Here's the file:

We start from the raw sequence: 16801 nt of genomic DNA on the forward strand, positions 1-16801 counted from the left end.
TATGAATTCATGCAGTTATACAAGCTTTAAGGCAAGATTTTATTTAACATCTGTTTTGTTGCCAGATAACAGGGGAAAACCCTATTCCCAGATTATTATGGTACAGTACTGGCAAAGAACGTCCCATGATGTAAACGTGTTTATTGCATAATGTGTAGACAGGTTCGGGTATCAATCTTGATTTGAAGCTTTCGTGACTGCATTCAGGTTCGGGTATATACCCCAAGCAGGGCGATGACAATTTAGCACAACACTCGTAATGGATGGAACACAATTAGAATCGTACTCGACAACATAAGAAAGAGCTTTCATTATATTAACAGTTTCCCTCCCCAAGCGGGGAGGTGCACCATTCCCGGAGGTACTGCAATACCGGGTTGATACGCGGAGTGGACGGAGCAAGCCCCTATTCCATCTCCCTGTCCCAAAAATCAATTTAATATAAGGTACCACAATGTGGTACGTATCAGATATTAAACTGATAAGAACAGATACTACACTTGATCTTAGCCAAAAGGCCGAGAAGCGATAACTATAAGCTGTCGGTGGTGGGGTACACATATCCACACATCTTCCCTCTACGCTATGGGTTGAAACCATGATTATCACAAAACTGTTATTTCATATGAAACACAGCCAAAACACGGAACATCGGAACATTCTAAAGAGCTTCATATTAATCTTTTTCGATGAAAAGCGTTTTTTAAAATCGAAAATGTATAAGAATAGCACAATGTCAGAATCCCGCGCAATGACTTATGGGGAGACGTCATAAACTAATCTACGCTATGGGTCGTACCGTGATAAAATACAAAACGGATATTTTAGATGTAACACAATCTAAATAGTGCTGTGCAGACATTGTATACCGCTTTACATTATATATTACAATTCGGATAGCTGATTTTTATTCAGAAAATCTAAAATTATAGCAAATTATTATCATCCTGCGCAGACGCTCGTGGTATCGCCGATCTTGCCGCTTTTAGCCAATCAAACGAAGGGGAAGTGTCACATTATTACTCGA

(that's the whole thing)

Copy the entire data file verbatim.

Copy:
We start from the raw sequence: 16801 nt of genomic DNA on the forward strand, positions 1-16801 counted from the left end.
TATGAATTCATGCAGTTATACAAGCTTTAAGGCAAGATTTTATTTAACATCTGTTTTGTTGCCAGATAACAGGGGAAAACCCTATTCCCAGATTATTATGGTACAGTACTGGCAAAGAACGTCCCATGATGTAAACGTGTTTATTGCATAATGTGTAGACAGGTTCGGGTATCAATCTTGATTTGAAGCTTTCGTGACTGCATTCAGGTTCGGGTATATACCCCAAGCAGGGCGATGACAATTTAGCACAACACTCGTAATGGATGGAACACAATTAGAATCGTACTCGACAACATAAGAAAGAGCTTTCATTATATTAACAGTTTCCCTCCCCAAGCGGGGAGGTGCACCATTCCCGGAGGTACTGCAATACCGGGTTGATACGCGGAGTGGACGGAGCAAGCCCCTATTCCATCTCCCTGTCCCAAAAATCAATTTAATATAAGGTACCACAATGTGGTACGTATCAGATATTAAACTGATAAGAACAGATACTACACTTGATCTTAGCCAAAAGGCCGAGAAGCGATAACTATAAGCTGTCGGTGGTGGGGTACACATATCCACACATCTTCCCTCTACGCTATGGGTTGAAACCATGATTATCACAAAACTGTTATTTCATATGAAACACAGCCAAAACACGGAACATCGGAACATTCTAAAGAGCTTCATATTAATCTTTTTCGATGAAAAGCGTTTTTTAAAATCGAAAATGTATAAGAATAGCACAATGTCAGAATCCCGCGCAATGACTTATGGGGAGACGTCATAAACTAATCTACGCTATGGGTCGTACCGTGATAAAATACAAAACGGATATTTTAGATGTAACACAATCTAAATAGTGCTGTGCAGACATTGTATACCGCTTTACATTATATATTACAATTCGGATAGCTGATTTTTATTCAGAAAATCTAAAATTATAGCAAATTATTATCATCCTGCGCAGACGCTCGTGGTATCGCCGATCTTGCCGCTTTTAGCCAATCAAACGAAGGGGAAGTGTCACATTATTACTCGA